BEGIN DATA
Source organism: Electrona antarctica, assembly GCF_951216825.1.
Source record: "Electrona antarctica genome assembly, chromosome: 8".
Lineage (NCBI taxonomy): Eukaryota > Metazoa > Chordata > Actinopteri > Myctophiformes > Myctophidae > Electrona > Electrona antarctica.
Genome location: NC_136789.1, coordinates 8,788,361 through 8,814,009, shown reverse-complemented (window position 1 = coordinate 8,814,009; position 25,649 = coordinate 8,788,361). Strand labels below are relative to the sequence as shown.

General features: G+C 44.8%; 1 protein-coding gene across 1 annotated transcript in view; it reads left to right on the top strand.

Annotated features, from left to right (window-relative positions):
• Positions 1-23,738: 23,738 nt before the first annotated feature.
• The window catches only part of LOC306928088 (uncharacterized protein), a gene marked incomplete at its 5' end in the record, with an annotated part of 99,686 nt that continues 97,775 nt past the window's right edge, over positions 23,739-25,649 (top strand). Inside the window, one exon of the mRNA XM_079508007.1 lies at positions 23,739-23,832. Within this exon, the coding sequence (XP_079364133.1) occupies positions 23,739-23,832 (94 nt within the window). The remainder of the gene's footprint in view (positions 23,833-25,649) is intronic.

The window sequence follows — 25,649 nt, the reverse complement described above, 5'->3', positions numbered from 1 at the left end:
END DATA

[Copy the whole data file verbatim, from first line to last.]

Source organism: Electrona antarctica, assembly GCF_951216825.1.
Source record: "Electrona antarctica genome assembly, chromosome: 8".
Lineage (NCBI taxonomy): Eukaryota > Metazoa > Chordata > Actinopteri > Myctophiformes > Myctophidae > Electrona > Electrona antarctica.
Genome location: NC_136789.1, coordinates 8,788,361 through 8,814,009, shown reverse-complemented (window position 1 = coordinate 8,814,009; position 25,649 = coordinate 8,788,361). Strand labels below are relative to the sequence as shown.

General features: G+C 44.8%; 1 protein-coding gene across 1 annotated transcript in view; it reads left to right on the top strand.

Annotated features, from left to right (window-relative positions):
• Positions 1-23,738: 23,738 nt before the first annotated feature.
• The window catches only part of LOC306928088 (uncharacterized protein), a gene marked incomplete at its 5' end in the record, with an annotated part of 99,686 nt that continues 97,775 nt past the window's right edge, over positions 23,739-25,649 (top strand). Inside the window, one exon of the mRNA XM_079508007.1 lies at positions 23,739-23,832. Within this exon, the coding sequence (XP_079364133.1) occupies positions 23,739-23,832 (94 nt within the window). The remainder of the gene's footprint in view (positions 23,833-25,649) is intronic.

The window sequence follows — 25,649 nt, the reverse complement described above, 5'->3', positions numbered from 1 at the left end: